Tag: star wars
Welcome to Force Friday, one of my favorite days of the year. I still fondly remember watching Star Wars with my dad when I was 11. As I walked out of the theater, I asked him if we could buy another ticket right then and watch it again. He denied me that night, but we went and saw it again a few days later.
Next up is the littleBits Droid Inventor Kit.
May the Force be with you.
He took his vorpal sword in hand:
Long time the manxome foe he sought —
So rested he by the Tumtum tree,
And stood awhile in thought.
– from Lewis Carroll, Jabberwocky
One, two! One, two! And through and through
The vorpal blade went snicker-snack!
He left it dead, and with its head
He went galumphing back.
I can almost see Obi-Wan swinging his lightsaber.
It delights me that we’ve invested in a company called Looking Glass who is making their own version of a vorpal sword.
Well, ok, it’s a volumetric display. But we’ll get there …
We’ve been investing in stuff around 3D since we started Foundry Group in 2007. Our first 3D-related investment was Oblong, which has reinvented the way we engage with computers (which we call infopresence) through the use of their 3D spatial operating system called g-speak and their collaboration product Mezzanine.
Well before the current generation of VR/AR/MR/XR/whateverR came about, we focused our attention and investing in the notion of a radical change in human computer interaction (HCI). We believed that in 2007 we were at the beginning of a 30+ year shift that would make the WIMP interface, which emerged in the early 1980s and was dominant in 2007, look and feel punch-card archaic in the future.
While we dig the moniker XR (for extended reality), we are much more interested in, well, reality. Our investments in 3D printing, first with MakerBot (the first successful consumer 3D printer) and now with Formlabs and Glowforge, cross the boundary between designing in 3D and making physical things. Our investment in Occipital has changed how we, and many others, think about 3D inputs and what to do with them. And life wouldn’t be much fun if you couldn’t play Rock Band in 3D, so Harmonix has you covered there.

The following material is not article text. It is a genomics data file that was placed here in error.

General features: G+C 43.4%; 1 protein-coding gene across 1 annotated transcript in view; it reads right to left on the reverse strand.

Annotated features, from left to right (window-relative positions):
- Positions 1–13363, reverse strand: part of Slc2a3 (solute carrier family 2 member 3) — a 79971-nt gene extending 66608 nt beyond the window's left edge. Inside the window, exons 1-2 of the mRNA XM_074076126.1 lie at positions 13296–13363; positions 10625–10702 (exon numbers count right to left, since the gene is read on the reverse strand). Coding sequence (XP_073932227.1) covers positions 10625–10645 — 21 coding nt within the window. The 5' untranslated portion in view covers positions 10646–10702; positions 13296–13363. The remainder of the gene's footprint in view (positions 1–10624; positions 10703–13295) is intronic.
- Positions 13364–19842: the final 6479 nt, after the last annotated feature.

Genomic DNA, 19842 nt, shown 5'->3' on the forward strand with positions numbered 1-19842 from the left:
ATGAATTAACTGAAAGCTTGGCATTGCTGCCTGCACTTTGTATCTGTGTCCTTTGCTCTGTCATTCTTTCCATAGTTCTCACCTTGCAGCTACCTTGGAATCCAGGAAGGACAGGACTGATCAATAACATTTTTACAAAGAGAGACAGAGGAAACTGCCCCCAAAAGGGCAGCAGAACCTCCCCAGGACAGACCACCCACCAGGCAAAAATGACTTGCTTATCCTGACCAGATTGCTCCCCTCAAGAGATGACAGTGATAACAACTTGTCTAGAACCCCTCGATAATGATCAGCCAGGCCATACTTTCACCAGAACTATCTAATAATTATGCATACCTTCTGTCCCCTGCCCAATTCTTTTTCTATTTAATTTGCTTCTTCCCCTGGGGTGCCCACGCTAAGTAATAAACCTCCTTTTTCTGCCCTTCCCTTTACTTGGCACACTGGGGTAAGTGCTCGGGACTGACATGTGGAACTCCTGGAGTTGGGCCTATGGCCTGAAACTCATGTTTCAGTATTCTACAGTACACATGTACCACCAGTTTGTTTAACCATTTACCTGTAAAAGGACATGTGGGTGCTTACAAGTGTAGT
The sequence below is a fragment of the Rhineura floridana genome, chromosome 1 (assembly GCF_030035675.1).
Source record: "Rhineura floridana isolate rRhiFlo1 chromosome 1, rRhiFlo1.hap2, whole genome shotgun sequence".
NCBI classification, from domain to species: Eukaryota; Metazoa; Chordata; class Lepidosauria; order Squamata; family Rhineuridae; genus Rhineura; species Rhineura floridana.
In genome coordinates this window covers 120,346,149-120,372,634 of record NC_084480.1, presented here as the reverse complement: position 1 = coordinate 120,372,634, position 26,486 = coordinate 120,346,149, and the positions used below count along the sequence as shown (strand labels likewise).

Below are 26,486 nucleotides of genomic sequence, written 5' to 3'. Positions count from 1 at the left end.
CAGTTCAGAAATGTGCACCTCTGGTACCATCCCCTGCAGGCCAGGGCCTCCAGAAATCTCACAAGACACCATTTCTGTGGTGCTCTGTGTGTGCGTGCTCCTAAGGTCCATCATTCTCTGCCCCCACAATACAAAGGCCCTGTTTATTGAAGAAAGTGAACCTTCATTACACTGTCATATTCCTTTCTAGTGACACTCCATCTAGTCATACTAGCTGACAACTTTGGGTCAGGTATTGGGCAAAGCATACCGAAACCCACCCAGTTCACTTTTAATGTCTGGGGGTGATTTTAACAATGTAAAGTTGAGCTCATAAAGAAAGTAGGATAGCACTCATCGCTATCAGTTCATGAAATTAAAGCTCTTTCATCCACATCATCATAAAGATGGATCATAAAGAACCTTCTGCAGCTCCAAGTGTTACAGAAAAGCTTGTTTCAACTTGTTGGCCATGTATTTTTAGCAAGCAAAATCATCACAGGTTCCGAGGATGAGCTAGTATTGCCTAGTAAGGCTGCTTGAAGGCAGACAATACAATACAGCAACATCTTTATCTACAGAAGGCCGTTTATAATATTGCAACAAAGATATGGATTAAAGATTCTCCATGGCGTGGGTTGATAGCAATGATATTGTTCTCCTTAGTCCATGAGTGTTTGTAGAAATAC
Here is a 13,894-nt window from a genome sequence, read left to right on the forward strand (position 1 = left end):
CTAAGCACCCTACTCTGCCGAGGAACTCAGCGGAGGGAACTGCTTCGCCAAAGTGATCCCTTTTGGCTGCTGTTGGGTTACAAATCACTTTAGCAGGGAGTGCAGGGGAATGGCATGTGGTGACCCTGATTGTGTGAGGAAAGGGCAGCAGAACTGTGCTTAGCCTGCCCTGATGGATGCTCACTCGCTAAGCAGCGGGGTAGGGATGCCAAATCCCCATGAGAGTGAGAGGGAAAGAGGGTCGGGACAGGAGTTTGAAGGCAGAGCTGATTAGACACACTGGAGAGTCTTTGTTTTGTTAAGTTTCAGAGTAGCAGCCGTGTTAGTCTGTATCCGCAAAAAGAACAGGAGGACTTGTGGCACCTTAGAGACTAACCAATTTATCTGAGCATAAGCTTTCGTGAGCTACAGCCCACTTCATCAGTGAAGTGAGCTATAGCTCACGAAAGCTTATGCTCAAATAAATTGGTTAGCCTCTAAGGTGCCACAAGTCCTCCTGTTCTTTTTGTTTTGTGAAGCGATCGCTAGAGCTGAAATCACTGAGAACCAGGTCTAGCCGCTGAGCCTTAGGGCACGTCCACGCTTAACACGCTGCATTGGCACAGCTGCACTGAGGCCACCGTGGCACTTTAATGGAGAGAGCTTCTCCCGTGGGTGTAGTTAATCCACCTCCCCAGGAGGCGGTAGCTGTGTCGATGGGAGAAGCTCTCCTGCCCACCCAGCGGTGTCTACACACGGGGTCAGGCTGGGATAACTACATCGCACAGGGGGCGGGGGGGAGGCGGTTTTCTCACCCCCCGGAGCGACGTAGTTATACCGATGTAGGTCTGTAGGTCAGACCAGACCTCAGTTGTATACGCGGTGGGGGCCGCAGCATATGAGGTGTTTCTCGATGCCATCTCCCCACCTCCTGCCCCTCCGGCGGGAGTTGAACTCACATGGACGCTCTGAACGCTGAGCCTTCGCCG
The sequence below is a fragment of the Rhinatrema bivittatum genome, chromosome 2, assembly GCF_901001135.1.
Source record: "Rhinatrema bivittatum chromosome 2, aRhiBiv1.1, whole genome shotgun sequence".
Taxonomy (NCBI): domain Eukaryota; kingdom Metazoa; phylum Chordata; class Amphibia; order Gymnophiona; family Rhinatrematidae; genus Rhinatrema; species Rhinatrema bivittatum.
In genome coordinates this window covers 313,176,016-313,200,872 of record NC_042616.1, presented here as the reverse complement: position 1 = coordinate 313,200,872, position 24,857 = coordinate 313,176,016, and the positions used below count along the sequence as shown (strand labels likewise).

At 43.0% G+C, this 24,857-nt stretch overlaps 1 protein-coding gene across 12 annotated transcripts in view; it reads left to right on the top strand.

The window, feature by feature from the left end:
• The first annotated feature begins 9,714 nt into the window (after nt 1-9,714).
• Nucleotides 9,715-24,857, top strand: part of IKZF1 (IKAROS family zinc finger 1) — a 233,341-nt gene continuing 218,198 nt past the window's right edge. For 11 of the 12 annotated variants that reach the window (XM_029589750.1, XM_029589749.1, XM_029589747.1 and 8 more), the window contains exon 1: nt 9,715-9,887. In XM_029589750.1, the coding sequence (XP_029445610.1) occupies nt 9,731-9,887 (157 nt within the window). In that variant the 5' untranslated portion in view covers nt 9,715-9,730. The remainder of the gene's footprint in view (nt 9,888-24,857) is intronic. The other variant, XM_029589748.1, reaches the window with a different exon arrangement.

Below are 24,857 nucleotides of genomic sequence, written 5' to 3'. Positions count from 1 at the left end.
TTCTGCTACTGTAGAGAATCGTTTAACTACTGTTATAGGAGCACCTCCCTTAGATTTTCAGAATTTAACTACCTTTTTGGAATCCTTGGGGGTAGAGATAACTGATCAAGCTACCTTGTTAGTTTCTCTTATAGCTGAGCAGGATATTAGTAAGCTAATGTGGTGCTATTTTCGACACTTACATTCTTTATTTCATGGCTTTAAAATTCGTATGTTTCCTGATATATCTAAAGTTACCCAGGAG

So, why Looking Glass? After Stratasys acquired MakerBot for over $400m in 2013, we didn’t pay much attention to 3D printing for a few years. But, in 2015, when we invested in Glowforge, we realized that we had only begun to play out physical interaction with 3D. The industrial laser cutter market presented the same opportunity as the industrial 3D printer market, and hence our investment in the first 3D Laser Printer.
In 2016, when we invested in Formlabs, we had another insight that was reinforced by one of the ubiquitous Gartner Hype Cycle graphs. I think it speaks for itself.
We are now enjoying market leadership during the plateau of productivity.
One day, I was in Jeff Clavier’s office at SoftTech VC in San Francisco. He made me sit down with Shawn Frayne, the CEO of Looking Glass. Thirty minutes later, I called John Underkoffler, the CEO of Oblong, and said “John, I finally saw what you were trying to create with your holographic camera.”
And, as a bonus, the physical camera, which for over 20 years lived in the basement of my close friend Warren Katz’s house, now lives in my Carriage House in Longmont. It’s in several pieces, but that’s a detail that some day John will remedy.
It was an easy decision to invest in Looking Glass.
`Twas brillig, and the slithy toves
Did gyre and gimble in the wabe;
All mimsy were the borogoves,
And the mome raths outgrabe.
The Force Awakens has been particularly exciting to me since we are investors in Sphero. If you haven’t seen BB-8 from Sphero yet, take a look.